NerdGlow’s Netflix Recommendations Pt. 1


Changing Lanes

From Alex Lowe

On a recent Ben Affleck binge (yes, that’s something I do), I came across Changing Lanes on Netflix. Touted as a thriller and co-starring Samuel L. Jackson, I figured I didn’t have much to lose by giving it a shot. What happened next was an absolutely thrilling 90 minutes.

I can’t say too much about the plot without giving essentials away, but essentially the film tells the story of one day in the lives of a successful lawyer (Affleck) and a recovering alcoholic (Jackson) after they have an accident on the highway. Basically, that accident has far greater implications than some slightly higher insurance rates.

The Fall

From Claire Rychlewski

Set in Northern Ireland, The Fall is a split screen between with icily assertive Detective Stella Gibson—a tough role, played with quiet restraint by Gillian Anderson of X-Files fame— and serial killer Paul Spector (Jamie Dornan, managing creepy and sexy simultaneously), a father of two with a penchant for killing successful brunettes. Gibson’s the cat; Spector’s the mouse— though sometimes it feels like it’s the other way around.

Law and Order: SVU it’s not; The Fall is an understated study of both police culture and the compulsions of a serial murderer. The show spends enough time with each character that you almost find yourself rooting for both to succeed—an impressive feat considering how abhorrent Spector is. The Fall is intelligent, suspenseful, subtle and brief—with only five episodes in the first season, the commitment is relatively low. Season two should be airing on BBC TWO in the fall, so it’s a perfect time to watch.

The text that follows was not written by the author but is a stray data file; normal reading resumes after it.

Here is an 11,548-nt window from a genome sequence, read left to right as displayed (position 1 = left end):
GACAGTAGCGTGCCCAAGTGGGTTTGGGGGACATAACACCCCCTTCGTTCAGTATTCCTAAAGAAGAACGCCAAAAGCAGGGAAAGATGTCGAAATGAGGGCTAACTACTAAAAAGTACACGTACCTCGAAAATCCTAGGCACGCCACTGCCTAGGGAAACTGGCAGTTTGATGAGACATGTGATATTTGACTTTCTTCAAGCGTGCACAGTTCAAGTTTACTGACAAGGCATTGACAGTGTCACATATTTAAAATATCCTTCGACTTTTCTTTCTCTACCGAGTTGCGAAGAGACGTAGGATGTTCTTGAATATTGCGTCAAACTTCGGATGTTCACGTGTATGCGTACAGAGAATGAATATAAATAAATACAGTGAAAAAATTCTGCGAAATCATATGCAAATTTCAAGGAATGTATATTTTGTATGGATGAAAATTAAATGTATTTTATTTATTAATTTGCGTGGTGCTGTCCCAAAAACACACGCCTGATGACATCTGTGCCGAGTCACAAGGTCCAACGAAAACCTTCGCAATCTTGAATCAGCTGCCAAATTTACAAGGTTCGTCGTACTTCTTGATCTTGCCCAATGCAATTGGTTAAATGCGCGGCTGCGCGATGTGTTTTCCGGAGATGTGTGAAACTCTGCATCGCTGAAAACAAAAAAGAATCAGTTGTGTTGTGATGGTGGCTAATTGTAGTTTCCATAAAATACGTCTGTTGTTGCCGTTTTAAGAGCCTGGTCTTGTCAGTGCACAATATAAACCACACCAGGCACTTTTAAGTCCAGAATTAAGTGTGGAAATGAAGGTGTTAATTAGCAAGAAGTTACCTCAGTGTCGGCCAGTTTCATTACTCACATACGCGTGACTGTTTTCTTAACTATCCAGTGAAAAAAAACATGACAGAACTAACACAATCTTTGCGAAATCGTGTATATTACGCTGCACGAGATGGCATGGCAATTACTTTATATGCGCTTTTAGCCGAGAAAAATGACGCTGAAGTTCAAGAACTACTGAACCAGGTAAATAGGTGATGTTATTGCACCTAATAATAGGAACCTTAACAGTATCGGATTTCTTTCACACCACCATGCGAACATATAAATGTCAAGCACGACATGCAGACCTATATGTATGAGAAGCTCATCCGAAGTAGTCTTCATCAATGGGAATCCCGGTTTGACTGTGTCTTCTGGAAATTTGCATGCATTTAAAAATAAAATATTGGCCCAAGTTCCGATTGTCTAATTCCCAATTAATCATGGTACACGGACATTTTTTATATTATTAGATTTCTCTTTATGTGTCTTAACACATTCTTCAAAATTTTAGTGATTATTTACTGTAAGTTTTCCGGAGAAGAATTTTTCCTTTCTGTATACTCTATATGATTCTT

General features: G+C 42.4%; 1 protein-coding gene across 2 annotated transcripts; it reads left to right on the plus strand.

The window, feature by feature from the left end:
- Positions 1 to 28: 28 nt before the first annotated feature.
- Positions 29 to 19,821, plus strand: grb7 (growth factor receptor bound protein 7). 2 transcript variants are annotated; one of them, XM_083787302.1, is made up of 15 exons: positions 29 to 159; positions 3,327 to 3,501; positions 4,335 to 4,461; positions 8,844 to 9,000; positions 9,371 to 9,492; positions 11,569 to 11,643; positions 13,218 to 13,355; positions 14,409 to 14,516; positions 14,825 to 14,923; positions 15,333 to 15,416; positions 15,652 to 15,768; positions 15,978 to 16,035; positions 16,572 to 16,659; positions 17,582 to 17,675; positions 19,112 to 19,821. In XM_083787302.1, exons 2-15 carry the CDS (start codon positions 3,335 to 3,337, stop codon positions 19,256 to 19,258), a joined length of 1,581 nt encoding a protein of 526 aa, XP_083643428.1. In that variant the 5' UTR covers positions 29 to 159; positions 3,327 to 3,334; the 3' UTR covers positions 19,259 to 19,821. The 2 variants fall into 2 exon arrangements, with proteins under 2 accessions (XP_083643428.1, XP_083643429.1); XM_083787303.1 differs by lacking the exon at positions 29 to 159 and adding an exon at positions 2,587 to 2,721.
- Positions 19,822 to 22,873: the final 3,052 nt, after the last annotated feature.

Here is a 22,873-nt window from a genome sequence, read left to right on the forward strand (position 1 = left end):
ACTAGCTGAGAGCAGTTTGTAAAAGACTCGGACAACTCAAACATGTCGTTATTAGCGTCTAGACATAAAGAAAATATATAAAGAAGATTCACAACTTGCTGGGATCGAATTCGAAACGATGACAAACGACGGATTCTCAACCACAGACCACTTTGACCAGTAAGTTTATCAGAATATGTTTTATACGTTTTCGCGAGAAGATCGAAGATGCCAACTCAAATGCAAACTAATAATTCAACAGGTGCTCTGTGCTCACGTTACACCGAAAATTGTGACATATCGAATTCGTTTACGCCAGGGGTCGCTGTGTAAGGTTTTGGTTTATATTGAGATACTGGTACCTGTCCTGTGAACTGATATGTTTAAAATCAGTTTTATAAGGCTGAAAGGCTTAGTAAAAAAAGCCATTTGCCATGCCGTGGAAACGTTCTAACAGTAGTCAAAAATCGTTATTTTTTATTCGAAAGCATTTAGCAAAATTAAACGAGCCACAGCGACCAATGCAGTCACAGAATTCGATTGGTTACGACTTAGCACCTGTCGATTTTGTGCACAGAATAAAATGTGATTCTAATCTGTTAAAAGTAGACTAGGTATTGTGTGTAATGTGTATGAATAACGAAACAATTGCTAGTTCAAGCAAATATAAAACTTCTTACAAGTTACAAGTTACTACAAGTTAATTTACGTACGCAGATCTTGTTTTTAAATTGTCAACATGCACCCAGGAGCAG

Grand Piano

From Alex Lowe

After finishing season 3 of Wilfred, I decided to search for Elijah Wood. One title that popped up was Grand Piano. I remembered it was a Chicago-set thriller from Eugenio Mira starring Elijah Wood and John Cusack, so it didn’t take too much more convincing. And it shouldn’t take too much more convincing for you either, but I might as well have a go.

Wood plays a concert pianist, one of the best in the world, who messed up trying to play an unplayable piece. On the night of the film, he’s getting back on stage for the first time, armed with sheet music and the grand piano of his mentor, set to conquer his fears. Unfortunately for him, stage fright turns out to be the least of his worries as he soon finds out he has to fear being shot off the stage by some mysterious voice who’s out to get him.

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